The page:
% sample latex2e file
% useful for summary of papers and other simple stuff
% genuine finger-typed files by Christina C. Christara
\documentclass[12pt]{article}
%\documentclass[12pt]{mypaper}
%\linespread{1.1} % for more than single spacing
% take more advantage of the size of paper
\addtolength{\topmargin}{-2cm}
\addtolength{\textheight}{4cm}
\addtolength{\evensidemargin}{-2cm}
\addtolength{\oddsidemargin}{-2cm}
\addtolength{\textwidth}{4cm}
% some standard packages
\usepackage{times}
% convenient abbreviations
\newcommand{\EQ}{\begin{equation}}
\newcommand{\EN}{\end{equation}}
\begin{document}
\begin{center}
\large{\bf{This is the title of the paper\\
summarized}}
\end{center}
\begin{center}
{\large{Author1 Name1, Author2 Name2} \small{and} \large{Author3 Name3}\\
\small{Journal Name, Volume, Year, Pages or Other Publication information\\
}}
\end{center}
\begin{center}
Summary by Name
\end{center}
A pr\'{e}cis of a scientific paper usually starts with
a few sentences on the problem the paper tries to solve,
and the motivation for the work, including the usefulness
of the method and results, as well as the difficulties
to obtain them.
Then the description of the problem comes in more details.
It is often necessary to give a few equations,
and indicate the quantities that are given and those that
are unknown and being computed through the method.
For example, the Black-Scholes equation
\EQ
\frac{\partial V}{\partial t}
+ \frac{\sigma^2 S^2}{2} \frac{\partial^2 V}{\partial S^2}
+ r S \frac{\partial V}{\partial S} - rV = 0 \label{eq:BS}
\EN
is a Partial Differential Equation (PDE) describing
how the option value $V(S, t)$ depends on the stock price $S$ and time $t$.
In equation (\ref{eq:BS}), $\sigma$ is the volatility of the underlying asset,
and $r$ is the interest rate. Both $\sigma$ and $r$ are considered given,
while $V$ is the quantity being computed (or approximated).
The same PDE can be written in a more condensed format as
\[
V_t + \frac{\sigma^2 S^2}{2} V_{SS} + r S V_S - rV = 0.
\]
A PDE is associated with some initial and/or boundary conditions,
to give rise to a complete PDE problem.
For equation (\ref{eq:BS}) to have a unique solution, we must pose
two conditions in $S$ and one in $t$.
The two conditions in $S$ are often referred to as {\em boundary conditions}.
For example, we may specify that
\[
V(S, t) = V_a(t) \;\mbox{on}\; S = a, \;\mbox{and}\;
V(S, t) = V_b(t) \;\mbox{on}\; S = b,
\]
for some given functions $V_a(t)$ and $V_b(t)$ and
some appropriate $a$ and $b$.
The condition in $t$ is often referred to as {\em initial condition}.
If we proceed forward in time, we impose the initial condition on $t=0$,
e.g.
\[
V(S, t) = V_0(S) \;\; \mbox{on}\;\; t=0
\]
for some given function $V_0(S)$.
However, there are cases in which we integrate a PDE backwards.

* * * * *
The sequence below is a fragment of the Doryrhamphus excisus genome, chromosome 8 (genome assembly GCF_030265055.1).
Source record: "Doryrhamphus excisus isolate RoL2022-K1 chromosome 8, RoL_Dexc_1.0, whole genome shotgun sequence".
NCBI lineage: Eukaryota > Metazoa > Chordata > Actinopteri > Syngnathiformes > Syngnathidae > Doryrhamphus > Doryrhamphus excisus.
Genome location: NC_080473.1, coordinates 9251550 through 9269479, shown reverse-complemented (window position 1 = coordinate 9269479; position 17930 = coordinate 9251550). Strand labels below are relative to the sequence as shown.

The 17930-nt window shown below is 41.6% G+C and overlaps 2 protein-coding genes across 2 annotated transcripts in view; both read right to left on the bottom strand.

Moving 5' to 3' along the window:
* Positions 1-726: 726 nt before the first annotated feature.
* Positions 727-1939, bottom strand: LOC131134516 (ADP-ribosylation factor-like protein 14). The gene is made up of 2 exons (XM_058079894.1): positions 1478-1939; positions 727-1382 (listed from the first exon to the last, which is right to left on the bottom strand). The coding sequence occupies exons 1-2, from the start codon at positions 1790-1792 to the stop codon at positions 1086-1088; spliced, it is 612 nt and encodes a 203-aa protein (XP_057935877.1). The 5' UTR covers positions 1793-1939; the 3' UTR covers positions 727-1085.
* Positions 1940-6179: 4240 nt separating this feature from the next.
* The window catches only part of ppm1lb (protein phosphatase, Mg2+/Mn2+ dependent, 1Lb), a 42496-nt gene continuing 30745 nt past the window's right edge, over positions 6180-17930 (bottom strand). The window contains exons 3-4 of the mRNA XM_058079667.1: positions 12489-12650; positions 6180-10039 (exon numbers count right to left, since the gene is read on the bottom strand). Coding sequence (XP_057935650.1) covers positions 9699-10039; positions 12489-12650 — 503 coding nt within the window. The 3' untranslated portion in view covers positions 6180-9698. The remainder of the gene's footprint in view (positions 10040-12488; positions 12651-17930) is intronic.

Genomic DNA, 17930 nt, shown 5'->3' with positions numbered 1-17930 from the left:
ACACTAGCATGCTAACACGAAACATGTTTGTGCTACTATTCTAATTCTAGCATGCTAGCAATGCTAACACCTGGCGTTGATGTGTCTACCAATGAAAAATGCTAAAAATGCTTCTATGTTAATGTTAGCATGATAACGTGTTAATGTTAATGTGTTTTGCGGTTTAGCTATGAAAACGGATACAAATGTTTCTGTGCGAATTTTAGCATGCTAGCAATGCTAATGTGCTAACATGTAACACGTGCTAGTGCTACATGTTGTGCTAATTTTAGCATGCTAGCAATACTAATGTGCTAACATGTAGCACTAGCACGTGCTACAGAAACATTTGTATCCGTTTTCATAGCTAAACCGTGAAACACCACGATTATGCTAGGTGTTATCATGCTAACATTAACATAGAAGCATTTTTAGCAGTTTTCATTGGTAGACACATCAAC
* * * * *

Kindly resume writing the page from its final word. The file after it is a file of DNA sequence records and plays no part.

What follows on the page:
In such cases
the condition in $t$ is imposed at the {\em final} point of time $t = T$,
e.g.
\[
V(S, t) = V_T(S) \;\; \mbox{on}\;\; t=T
\]
for some given function $V_T(S)$.
Next, the method(s) for solving or approximating the solution to the problem
is (are) described. A method for solving a PDE problem may consist
of a discretization technique (such as finite difference or finite element)
which converts the PDE into an algebraic system of equations,
and solution techniques for the system of equations.
If the PDE is time-dependent, the numerical method usually involves
solving a system at each time step.
If the paper is presenting a new method,
the advantages of the new method over past methods
for the same problem must be emphasized.
Other papers may be presenting a review of different methods
for solving the same problem, in which case the comparison
between the methods is important.
The comparison may be in terms of accuracy, efficiency, applicability
to a wide range or similar problems, or other characteristics.
A paper may include some mathematical analysis of a method or methods,
often expressed as theorems or other mathematical results,
as well as numerical experiments to verify the effectiveness
of the method(s).
A summary usually ends with some criticism (positive or negative)
about particularly strong or weak points in the method(s),
and questions about potential new problems or ideas arising.
To run this latex file, type on any Unix (Solaris or linux) machine
\begin{verbatim}
% latex simple.tex
% latex simple.tex
% dvips simple.dvi
\end{verbatim}
\noindent
This will create a postscript file, {\tt simple.ps}.
You can view it with
\begin{verbatim}
% gv simple.ps
\end{verbatim}
or print it with
\begin{verbatim}
% lpr simple.ps
\end{verbatim}
\noindent
If you prefer to get a pdf file, you type
\begin{verbatim}
% latex simple.tex
% latex simple.tex
% dvipdf simple.dvi
\end{verbatim}
and proceed accordingly.
It is worth noting that the command {\tt latex simple.tex}
must be run {\em twice}, if there are labels of equations
in the latex file. In this example, there is only one label,
the label for the Black-Scholes equation (\ref{eq:BS}).
%This is just a short example of a latex file.
Notice that lines that start with \% are considered comments
in latex, except if they are in the verbatim environment.
If you want to write a percent mark at any point of the document,
preceed it by a backslash, such as \%.
\medskip
\noindent
This is just a short example of a latex file.
You can copy it to your directory and run latex on it,
to see how the output looks like.
\end{document}